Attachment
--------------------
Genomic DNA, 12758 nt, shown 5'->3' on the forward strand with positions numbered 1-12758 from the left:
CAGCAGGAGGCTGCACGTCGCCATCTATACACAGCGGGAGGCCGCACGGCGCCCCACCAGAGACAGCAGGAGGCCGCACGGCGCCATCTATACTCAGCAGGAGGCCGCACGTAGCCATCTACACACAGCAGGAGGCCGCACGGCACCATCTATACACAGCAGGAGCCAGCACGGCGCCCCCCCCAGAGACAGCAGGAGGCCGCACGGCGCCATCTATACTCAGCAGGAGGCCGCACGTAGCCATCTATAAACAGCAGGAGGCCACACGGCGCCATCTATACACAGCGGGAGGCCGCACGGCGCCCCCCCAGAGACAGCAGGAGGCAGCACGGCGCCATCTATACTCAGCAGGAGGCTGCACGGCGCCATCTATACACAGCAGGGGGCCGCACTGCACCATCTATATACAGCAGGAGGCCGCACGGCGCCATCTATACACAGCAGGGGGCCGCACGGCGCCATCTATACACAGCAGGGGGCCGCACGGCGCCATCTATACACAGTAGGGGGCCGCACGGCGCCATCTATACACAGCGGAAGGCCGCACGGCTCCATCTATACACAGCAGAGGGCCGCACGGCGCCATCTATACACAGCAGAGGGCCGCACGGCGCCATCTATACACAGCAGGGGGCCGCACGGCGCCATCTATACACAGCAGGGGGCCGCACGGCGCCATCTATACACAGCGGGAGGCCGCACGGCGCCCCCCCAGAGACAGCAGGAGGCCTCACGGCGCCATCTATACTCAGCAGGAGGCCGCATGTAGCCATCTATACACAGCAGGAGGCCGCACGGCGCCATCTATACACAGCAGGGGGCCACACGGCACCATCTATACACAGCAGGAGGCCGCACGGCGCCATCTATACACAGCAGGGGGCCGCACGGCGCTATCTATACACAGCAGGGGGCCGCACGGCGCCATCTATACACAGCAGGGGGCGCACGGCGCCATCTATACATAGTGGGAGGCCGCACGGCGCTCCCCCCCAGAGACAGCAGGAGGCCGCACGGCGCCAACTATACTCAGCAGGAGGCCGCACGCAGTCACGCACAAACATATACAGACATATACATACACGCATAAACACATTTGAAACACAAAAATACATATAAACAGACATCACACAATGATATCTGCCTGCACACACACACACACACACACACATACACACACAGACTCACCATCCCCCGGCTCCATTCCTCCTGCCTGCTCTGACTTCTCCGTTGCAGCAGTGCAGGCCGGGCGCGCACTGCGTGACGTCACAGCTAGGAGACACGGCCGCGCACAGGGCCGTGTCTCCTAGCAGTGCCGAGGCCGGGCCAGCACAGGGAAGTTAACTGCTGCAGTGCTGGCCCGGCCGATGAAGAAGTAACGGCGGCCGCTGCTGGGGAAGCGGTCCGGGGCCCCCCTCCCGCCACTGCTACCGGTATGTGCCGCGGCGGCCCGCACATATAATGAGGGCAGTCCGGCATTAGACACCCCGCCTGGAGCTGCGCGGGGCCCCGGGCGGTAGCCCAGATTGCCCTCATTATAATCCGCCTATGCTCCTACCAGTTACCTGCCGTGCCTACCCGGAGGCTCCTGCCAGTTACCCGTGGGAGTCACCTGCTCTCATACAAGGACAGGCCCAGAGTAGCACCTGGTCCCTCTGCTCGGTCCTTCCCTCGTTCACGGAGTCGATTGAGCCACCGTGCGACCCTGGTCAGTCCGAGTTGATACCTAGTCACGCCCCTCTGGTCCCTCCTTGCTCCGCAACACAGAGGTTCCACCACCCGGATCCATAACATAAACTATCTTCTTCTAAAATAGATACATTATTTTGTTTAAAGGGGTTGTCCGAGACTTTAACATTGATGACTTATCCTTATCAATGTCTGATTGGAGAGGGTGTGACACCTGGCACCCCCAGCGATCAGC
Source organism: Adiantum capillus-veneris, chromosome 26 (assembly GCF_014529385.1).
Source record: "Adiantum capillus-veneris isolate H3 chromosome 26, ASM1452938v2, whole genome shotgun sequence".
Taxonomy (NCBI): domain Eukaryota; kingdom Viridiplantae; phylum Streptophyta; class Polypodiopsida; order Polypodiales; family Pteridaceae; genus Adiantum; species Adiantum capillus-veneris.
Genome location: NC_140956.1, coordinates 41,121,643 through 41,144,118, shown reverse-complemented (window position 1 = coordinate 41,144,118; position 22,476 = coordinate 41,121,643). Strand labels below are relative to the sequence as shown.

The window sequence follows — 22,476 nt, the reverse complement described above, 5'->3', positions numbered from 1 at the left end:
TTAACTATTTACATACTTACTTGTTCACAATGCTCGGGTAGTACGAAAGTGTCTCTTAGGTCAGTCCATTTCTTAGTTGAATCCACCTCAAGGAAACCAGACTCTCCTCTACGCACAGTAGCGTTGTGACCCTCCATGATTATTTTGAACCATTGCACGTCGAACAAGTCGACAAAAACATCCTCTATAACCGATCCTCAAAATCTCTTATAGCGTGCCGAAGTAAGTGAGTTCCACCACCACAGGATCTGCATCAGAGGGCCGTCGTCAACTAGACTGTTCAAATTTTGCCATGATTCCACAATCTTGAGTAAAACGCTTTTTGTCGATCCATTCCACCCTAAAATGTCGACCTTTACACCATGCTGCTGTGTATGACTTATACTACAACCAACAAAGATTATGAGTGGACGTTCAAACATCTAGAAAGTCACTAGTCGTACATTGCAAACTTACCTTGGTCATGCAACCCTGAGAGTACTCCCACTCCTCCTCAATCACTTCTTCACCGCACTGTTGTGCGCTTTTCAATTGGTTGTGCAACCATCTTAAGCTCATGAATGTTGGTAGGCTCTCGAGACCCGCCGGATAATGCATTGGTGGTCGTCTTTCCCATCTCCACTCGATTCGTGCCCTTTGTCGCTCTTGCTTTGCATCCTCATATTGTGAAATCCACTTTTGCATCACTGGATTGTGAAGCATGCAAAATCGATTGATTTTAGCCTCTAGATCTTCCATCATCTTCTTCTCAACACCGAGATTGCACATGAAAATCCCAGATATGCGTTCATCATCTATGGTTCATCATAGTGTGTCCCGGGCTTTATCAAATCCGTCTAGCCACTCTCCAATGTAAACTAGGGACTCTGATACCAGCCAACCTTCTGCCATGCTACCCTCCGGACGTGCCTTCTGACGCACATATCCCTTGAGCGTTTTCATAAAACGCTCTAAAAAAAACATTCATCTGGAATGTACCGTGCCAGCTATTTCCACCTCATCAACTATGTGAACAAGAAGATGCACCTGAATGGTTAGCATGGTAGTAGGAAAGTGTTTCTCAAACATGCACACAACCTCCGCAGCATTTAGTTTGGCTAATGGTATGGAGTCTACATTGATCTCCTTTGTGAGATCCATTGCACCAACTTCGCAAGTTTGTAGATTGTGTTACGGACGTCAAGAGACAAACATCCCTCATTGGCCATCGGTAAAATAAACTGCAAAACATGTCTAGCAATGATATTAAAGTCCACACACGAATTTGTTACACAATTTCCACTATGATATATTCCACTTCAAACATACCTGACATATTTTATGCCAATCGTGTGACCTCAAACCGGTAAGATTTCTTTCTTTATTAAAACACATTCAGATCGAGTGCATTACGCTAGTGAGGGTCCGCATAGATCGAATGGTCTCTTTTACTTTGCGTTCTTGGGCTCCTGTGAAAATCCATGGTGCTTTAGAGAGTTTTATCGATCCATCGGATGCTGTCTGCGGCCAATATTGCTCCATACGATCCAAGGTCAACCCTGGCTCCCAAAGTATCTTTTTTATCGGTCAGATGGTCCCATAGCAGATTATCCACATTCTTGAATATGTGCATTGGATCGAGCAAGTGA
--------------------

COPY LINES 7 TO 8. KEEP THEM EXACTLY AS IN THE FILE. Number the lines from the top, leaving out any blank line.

The window sequence follows — 22,476 nt, the reverse complement described above, 5'->3', positions numbered from 1 at the left end:
TTAACTATTTACATACTTACTTGTTCACAATGCTCGGGTAGTACGAAAGTGTCTCTTAGGTCAGTCCATTTCTTAGTTGAATCCACCTCAAGGAAACCAGACTCTCCTCTACGCACAGTAGCGTTGTGACCCTCCATGATTATTTTGAACCATTGCACGTCGAACAAGTCGACAAAAACATCCTCTATAACCGATCCTCAAAATCTCTTATAGCGTGCCGAAGTAAGTGAGTTCCACCACCACAGGATCTGCATCAGAGGGCCGTCGTCAACTAGACTGTTCAAATTTTGCCATGATTCCACAATCTTGAGTAAAACGCTTTTTGTCGATCCATTCCACCCTAAAATGTCGACCTTTACACCATGCTGCTGTGTATGACTTATACTACAACCAACAAAGATTATGAGTGGACGTTCAAACATCTAGAAAGTCACTAGTCGTACATTGCAAACTTACCTTGGTCATGCAACCCTGAGAGTACTCCCACTCCTCCTCAATCACTTCTTCACCGCACTGTTGTGCGCTTTTCAATTGGTTGTGCAACCATCTTAAGCTCATGAATGTTGGTAGGCTCTCGAGACCCGCCGGATAATGCATTGGTGGTCGTCTTTCCCATCTCCACTCGATTCGTGCCCTTTGTCGCTCTTGCTTTGCATCCTCATATTGTGAAATCCACTTTTGCATCACTGGATTGTGAAGCATGCAAAATCGATTGATTTTAGCCTCTAGATCTTCCATCATCTTCTTCTCAACACCGAGATTGCACATGAAAATCCCAGATATGCGTTCATCATCTATGGTTCATCATAGTGTGTCCCGGGCTTTATCAAATCCGTCTAGCCACTCTCCAATGTAAACTAGGGACTCTGATACCAGCCAACCTTCTGCCATGCTACCCTCCGGACGTGCCTTCTGACGCACATATCCCTTGAGCGTTTTCATAAAACGCTCTAAAAAAAACATTCATCTGGAATGTACCGTGCCAGCTATTTCCACCTCATCAACTATGTGAACAAGAAGATGCACCTGAATGGTTAGCATGGTAGTAGGAAAGTGTTTCTCAAACATGCACACAACCTCCGCAGCATTTAGTTTGGCTAATGGTATGGAGTCTACATTGATCTCCTTTGTGAGATCCATTGCACCAACTTCGCAAGTTTGTAGATTGTGTTACGGACGTCAAGAGACAAACATCCCTCATTGGCCATCGGTAAAATAAACTGCAAAACATGTCTAGCAATGATATTAAAGTCCACACACGAATTTGTTACACAATTTCCACTATGATATATTCCACTTCAAACATACCTGACATATTTTATGCCAATCGTGTGACCTCAAACCGGTAAGATTTCTTTCTTTATTAAAACACATTCAGATCGAGTGCATTACGCTAGTGAGGGTCCGCATAGATCGAATGGTCTCTTTTACTTTGCGTTCTTGGGCTCCTGTGAAAATCCATGGTGCTTTAGAGAGTTTTATCGATCCATCGGATGCTGTCTGCGGCCAATATTGCTCCATACGATCCAAGGTCAACCCTGGCTCCCAAAGTATCTTTTTTATCGGTCAGATGGTCCCATAGCAGATTATCCACATTCTTGAATATGTGCATTGGATCGAGCAAGTGA